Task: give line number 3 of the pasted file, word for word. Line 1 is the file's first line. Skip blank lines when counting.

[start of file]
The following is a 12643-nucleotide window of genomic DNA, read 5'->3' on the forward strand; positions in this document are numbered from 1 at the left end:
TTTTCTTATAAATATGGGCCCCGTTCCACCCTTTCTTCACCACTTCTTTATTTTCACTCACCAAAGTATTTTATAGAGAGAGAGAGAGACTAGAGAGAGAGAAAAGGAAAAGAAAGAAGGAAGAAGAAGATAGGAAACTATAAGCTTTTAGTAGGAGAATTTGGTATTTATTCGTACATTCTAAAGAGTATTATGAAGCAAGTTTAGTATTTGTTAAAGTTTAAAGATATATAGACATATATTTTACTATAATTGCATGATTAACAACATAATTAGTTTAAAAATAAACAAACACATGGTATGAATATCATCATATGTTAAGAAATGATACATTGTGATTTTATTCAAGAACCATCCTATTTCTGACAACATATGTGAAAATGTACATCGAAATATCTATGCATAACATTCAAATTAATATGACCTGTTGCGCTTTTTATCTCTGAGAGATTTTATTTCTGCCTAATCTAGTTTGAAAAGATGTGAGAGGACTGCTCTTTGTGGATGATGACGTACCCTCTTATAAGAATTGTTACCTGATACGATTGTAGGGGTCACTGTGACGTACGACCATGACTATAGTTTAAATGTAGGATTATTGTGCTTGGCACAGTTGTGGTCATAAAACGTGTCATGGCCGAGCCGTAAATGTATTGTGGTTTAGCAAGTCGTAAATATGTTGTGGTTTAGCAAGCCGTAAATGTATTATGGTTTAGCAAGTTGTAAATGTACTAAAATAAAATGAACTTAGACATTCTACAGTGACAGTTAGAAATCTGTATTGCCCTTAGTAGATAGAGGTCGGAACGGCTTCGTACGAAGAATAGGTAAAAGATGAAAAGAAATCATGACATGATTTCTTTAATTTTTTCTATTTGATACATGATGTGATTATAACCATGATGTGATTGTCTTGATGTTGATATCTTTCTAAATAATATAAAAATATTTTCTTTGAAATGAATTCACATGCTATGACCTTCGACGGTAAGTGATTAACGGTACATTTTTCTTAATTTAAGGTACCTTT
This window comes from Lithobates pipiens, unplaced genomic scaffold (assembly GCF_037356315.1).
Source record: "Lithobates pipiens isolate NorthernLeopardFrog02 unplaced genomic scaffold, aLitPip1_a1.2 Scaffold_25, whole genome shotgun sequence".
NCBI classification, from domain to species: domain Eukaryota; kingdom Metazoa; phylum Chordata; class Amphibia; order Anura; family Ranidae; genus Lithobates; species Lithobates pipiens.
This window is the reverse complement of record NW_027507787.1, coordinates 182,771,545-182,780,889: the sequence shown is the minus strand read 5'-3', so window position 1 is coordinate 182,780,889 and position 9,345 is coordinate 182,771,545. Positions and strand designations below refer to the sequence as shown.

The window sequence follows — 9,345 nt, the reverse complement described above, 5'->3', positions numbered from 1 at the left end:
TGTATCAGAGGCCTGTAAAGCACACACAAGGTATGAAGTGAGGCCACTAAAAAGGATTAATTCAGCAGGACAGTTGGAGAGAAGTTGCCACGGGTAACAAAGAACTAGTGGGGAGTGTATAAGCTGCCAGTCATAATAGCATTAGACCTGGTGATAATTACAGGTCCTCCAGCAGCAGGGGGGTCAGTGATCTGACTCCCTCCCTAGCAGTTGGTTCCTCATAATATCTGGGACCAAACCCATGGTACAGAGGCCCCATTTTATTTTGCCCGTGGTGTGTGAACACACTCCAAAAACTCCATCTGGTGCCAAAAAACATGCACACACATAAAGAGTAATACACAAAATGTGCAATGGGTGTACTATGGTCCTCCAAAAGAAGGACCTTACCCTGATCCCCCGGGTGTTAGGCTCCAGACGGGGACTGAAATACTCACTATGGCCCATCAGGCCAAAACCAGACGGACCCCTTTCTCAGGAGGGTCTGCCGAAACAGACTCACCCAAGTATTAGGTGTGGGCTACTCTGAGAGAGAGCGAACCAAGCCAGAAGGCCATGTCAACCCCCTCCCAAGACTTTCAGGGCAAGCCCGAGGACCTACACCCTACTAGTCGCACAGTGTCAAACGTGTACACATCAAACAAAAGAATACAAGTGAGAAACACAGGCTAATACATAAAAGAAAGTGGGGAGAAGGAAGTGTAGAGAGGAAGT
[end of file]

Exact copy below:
This window comes from Lithobates pipiens, unplaced genomic scaffold (assembly GCF_037356315.1).